"This is not a unique situation as far as Arizona is concerned," McCain said Friday. "I emphasize everyone is innocent until proven guilty, but this appears to be a problem of nationwide implications."
In recent weeks, critics of the VA system have alleged that administrators in Phoenix kept an off-the-books list to conceal long wait times as 40 veterans died waiting to get an appointment. Similar problems have since been reported in other states.
McCain hinted at possible prosecution in the Phoenix cases.
"If these allegations are true, there a violation of law. It's not a matter of resignations, it's a matter whether somebody goes to jail or not," said McCain, evoking thunderous applause from the crowd of more than 100 people.
Veterans Affairs Secretary Eric Shinseki said this week he has ordered an audit of access to care at all VA medical centers. Three executives of the veterans hospital in Phoenix have been placed on administrative leave amid an investigation into allegations of corruption and unnecessary deaths at the facility.
The McCain event came as the Veterans of Foreign Wars announced that it has established a hotline to field calls about care at VA facilities around the country. The organization has taken a less forceful tone than the American Legion, which this week demanded a major shake-up of VA ranks, including calling for Shinseki's ouster.
"We just want to hear it ourselves and not through a filter" of media coverage, said Joe Davis, director of public affairs for the VFW. "We want to hear it from the veterans directly."
He added: "There is nothing out there except allegations and conjecture until we have the IG report in hand."
While several officials have called for Shinseki to resign, McCain did not.
"I would like to see Secretary Shinseki in his capacity appearing before Congress and the American people saying what went on," said McCain, a veteran who served in Vietnam.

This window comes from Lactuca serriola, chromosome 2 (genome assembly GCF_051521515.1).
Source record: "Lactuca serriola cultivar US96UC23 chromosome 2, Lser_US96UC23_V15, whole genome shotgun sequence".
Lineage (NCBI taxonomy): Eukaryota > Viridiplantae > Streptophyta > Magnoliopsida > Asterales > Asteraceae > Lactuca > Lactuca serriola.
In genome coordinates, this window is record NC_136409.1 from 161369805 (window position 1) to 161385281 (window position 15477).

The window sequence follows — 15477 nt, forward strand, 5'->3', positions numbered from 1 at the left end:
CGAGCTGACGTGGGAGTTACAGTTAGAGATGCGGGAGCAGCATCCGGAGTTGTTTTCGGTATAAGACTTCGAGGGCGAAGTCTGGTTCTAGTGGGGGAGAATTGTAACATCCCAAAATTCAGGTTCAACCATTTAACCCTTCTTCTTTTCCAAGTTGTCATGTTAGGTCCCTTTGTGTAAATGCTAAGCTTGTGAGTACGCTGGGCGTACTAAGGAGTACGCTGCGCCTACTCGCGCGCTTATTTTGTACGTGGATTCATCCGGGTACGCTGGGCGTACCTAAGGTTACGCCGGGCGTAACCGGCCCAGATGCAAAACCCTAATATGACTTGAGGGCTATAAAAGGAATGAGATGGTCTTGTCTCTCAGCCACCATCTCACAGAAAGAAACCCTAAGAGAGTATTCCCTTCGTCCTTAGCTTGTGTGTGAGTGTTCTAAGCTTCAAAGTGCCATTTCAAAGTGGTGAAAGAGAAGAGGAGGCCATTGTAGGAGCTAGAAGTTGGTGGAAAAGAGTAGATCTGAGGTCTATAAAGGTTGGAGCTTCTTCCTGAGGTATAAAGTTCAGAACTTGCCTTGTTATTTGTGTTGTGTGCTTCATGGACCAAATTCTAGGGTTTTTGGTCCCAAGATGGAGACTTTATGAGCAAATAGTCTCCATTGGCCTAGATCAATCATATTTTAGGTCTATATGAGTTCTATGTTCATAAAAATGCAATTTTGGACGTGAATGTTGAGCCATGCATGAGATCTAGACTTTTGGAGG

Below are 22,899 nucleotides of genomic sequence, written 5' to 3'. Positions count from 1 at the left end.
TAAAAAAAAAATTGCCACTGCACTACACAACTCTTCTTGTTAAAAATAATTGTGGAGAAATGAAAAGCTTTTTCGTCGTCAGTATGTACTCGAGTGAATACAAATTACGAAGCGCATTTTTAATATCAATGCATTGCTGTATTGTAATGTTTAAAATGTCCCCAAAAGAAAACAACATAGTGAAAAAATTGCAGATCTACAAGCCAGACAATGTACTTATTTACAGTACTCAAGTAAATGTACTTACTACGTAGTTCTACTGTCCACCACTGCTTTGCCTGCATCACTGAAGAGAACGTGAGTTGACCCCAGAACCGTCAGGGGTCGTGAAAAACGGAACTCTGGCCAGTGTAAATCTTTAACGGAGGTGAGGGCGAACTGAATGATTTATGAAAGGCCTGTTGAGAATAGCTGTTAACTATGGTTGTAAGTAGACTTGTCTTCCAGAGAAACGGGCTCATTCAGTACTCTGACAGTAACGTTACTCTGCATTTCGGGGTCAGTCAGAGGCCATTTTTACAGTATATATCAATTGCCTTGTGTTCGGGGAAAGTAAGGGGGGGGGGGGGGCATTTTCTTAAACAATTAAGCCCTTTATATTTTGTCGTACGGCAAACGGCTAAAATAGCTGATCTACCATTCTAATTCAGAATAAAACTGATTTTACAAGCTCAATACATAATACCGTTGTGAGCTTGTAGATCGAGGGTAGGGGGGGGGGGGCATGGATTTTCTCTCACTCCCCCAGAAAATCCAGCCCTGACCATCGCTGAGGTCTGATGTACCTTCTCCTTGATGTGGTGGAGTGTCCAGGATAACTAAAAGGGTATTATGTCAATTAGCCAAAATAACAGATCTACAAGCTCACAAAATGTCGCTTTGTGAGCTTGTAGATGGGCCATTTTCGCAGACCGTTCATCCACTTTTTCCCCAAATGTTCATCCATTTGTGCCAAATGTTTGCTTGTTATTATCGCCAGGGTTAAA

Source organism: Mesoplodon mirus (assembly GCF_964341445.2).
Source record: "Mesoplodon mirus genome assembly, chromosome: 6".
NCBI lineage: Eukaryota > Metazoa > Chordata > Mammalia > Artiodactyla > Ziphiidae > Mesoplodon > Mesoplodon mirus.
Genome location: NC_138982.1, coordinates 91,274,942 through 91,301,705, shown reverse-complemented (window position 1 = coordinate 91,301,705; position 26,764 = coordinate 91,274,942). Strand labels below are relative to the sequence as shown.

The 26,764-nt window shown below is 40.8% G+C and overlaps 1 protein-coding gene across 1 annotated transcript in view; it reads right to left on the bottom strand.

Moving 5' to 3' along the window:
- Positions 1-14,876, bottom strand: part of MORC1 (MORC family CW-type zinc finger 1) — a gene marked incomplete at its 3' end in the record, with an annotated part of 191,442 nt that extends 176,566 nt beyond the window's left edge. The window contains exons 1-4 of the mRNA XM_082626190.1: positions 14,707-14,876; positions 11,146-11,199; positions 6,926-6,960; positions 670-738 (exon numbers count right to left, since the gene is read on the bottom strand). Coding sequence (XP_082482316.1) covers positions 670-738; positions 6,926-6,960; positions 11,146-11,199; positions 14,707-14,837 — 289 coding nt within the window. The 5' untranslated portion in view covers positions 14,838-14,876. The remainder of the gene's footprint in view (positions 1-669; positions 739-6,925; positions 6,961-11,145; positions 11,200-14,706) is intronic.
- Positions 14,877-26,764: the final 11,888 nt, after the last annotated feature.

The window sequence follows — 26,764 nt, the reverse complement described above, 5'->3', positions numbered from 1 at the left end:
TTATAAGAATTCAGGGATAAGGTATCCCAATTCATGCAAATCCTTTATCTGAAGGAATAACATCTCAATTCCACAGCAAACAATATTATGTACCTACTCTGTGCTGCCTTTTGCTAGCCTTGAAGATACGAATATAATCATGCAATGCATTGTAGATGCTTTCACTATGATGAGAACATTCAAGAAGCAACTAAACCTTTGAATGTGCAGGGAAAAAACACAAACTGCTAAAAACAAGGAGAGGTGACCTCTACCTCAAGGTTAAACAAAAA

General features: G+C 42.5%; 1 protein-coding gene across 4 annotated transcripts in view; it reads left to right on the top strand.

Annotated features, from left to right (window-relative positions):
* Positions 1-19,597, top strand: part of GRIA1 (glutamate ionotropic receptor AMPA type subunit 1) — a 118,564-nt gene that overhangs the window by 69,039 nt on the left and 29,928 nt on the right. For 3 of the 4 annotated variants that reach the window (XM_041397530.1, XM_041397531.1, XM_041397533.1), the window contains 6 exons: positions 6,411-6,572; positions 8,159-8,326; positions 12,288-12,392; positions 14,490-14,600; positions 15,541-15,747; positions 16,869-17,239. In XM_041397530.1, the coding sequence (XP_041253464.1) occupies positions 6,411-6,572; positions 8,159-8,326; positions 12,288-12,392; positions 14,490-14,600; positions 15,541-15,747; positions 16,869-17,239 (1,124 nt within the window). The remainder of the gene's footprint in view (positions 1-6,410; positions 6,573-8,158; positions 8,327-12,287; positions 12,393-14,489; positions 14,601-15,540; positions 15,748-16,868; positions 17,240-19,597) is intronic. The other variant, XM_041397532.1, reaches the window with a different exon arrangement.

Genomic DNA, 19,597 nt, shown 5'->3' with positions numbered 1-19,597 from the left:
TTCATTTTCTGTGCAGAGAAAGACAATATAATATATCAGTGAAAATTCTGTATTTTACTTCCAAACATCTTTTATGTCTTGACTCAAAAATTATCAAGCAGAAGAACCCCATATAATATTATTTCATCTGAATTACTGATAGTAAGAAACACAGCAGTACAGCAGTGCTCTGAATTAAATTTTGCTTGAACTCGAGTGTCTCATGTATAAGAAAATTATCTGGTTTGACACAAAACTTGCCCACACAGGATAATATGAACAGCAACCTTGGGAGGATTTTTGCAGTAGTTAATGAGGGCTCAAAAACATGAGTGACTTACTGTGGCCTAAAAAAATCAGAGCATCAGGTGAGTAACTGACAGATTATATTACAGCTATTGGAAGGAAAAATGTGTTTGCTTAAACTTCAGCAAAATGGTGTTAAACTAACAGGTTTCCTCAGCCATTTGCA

The chairman of the Senate Veterans' Affairs Committee has similar questions, and he announced a hearing next week on care across the VA. Shinseki will appear before the committee.
McCain invited four women onto the stage inside the Phoenix Public Library to share how a husband or father died while seeking care at the Phoenix VA. He then took questions from the crowd. Several veterans stood up to wait for a turn at the microphone. Most appeared skeptical that any solutions would be implemented.
"I have been in the VA system as well as outside of it. I have many friends that are still suffering. Are you really going to do something?" asked Marc Justin Owens, who served in the U.S. Marine Corp.
Chuck Burns, a veteran living in Gilbert, said it's taking too long for vets to get help and even for widows to get benefits.
"The VA health care system is broken," Burns said.
McCain said veterans should be allowed to pick other health care providers outside the VA. However, he said that the VA serves a crucial role in treating things such as post-traumatic stress disorder and war wounds.
"I'm advocating that we give our veterans a choice," McCain said. "I think it would be terrible if we did away with the VA."